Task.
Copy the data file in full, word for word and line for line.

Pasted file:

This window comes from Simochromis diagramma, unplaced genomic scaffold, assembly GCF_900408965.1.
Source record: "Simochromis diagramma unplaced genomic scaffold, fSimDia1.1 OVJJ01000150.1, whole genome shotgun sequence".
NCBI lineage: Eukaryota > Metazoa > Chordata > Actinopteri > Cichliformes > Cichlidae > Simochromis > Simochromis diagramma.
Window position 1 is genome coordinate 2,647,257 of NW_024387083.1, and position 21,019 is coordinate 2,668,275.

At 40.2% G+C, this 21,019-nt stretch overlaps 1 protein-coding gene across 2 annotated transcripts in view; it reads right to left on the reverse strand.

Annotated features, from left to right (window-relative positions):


This window comes from Simochromis diagramma, unplaced genomic scaffold, assembly GCF_900408965.1.
Source record: "Simochromis diagramma unplaced genomic scaffold, fSimDia1.1 OVJJ01000150.1, whole genome shotgun sequence".
NCBI lineage: Eukaryota > Metazoa > Chordata > Actinopteri > Cichliformes > Cichlidae > Simochromis > Simochromis diagramma.
Window position 1 is genome coordinate 2,647,257 of NW_024387083.1, and position 21,019 is coordinate 2,668,275.

At 40.2% G+C, this 21,019-nt stretch overlaps 1 protein-coding gene across 2 annotated transcripts in view; it reads right to left on the reverse strand.

Annotated features, from left to right (window-relative positions):